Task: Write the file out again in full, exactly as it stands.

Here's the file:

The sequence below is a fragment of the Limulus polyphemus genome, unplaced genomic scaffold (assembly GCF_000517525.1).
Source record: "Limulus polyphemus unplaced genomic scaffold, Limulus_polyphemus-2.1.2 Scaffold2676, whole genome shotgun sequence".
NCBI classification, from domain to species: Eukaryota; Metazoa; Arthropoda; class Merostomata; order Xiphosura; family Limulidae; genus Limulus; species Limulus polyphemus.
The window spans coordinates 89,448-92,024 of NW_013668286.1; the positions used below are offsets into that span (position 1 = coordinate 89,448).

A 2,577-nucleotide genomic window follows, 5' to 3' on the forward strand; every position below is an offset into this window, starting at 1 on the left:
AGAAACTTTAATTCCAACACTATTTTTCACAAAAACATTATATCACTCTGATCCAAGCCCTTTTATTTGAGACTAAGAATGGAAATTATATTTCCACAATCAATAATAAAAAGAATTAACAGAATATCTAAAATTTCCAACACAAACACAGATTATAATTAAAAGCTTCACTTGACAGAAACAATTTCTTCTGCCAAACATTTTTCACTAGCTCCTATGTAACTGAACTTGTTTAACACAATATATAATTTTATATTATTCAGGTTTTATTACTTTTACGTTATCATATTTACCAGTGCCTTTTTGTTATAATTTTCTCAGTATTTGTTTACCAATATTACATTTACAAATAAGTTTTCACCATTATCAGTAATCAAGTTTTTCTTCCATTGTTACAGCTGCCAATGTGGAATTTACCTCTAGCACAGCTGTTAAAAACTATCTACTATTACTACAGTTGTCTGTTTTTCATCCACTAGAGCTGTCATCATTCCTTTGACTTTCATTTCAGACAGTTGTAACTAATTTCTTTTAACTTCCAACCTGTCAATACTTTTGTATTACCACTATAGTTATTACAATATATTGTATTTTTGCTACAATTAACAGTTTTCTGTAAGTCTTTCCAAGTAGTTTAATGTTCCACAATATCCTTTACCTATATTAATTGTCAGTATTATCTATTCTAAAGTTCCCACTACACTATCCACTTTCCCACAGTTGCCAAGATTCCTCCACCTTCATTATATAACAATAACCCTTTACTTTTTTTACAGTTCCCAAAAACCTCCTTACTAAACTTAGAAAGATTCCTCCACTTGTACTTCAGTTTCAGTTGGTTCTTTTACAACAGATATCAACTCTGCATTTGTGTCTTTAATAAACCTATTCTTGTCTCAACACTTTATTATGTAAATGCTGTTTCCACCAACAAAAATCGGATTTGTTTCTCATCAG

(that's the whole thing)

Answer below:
The sequence below is a fragment of the Limulus polyphemus genome, unplaced genomic scaffold (assembly GCF_000517525.1).
Source record: "Limulus polyphemus unplaced genomic scaffold, Limulus_polyphemus-2.1.2 Scaffold2676, whole genome shotgun sequence".
NCBI classification, from domain to species: Eukaryota; Metazoa; Arthropoda; class Merostomata; order Xiphosura; family Limulidae; genus Limulus; species Limulus polyphemus.
The window spans coordinates 89,448-92,024 of NW_013668286.1; the positions used below are offsets into that span (position 1 = coordinate 89,448).

A 2,577-nucleotide genomic window follows, 5' to 3' on the forward strand; every position below is an offset into this window, starting at 1 on the left:
AGAAACTTTAATTCCAACACTATTTTTCACAAAAACATTATATCACTCTGATCCAAGCCCTTTTATTTGAGACTAAGAATGGAAATTATATTTCCACAATCAATAATAAAAAGAATTAACAGAATATCTAAAATTTCCAACACAAACACAGATTATAATTAAAAGCTTCACTTGACAGAAACAATTTCTTCTGCCAAACATTTTTCACTAGCTCCTATGTAACTGAACTTGTTTAACACAATATATAATTTTATATTATTCAGGTTTTATTACTTTTACGTTATCATATTTACCAGTGCCTTTTTGTTATAATTTTCTCAGTATTTGTTTACCAATATTACATTTACAAATAAGTTTTCACCATTATCAGTAATCAAGTTTTTCTTCCATTGTTACAGCTGCCAATGTGGAATTTACCTCTAGCACAGCTGTTAAAAACTATCTACTATTACTACAGTTGTCTGTTTTTCATCCACTAGAGCTGTCATCATTCCTTTGACTTTCATTTCAGACAGTTGTAACTAATTTCTTTTAACTTCCAACCTGTCAATACTTTTGTATTACCACTATAGTTATTACAATATATTGTATTTTTGCTACAATTAACAGTTTTCTGTAAGTCTTTCCAAGTAGTTTAATGTTCCACAATATCCTTTACCTATATTAATTGTCAGTATTATCTATTCTAAAGTTCCCACTACACTATCCACTTTCCCACAGTTGCCAAGATTCCTCCACCTTCATTATATAACAATAACCCTTTACTTTTTTTACAGTTCCCAAAAACCTCCTTACTAAACTTAGAAAGATTCCTCCACTTGTACTTCAGTTTCAGTTGGTTCTTTTACAACAGATATCAACTCTGCATTTGTGTCTTTAATAAACCTATTCTTGTCTCAACACTTTATTATGTAAATGCTGTTTCCACCAACAAAAATCGGATTTGTTTCTCATCAG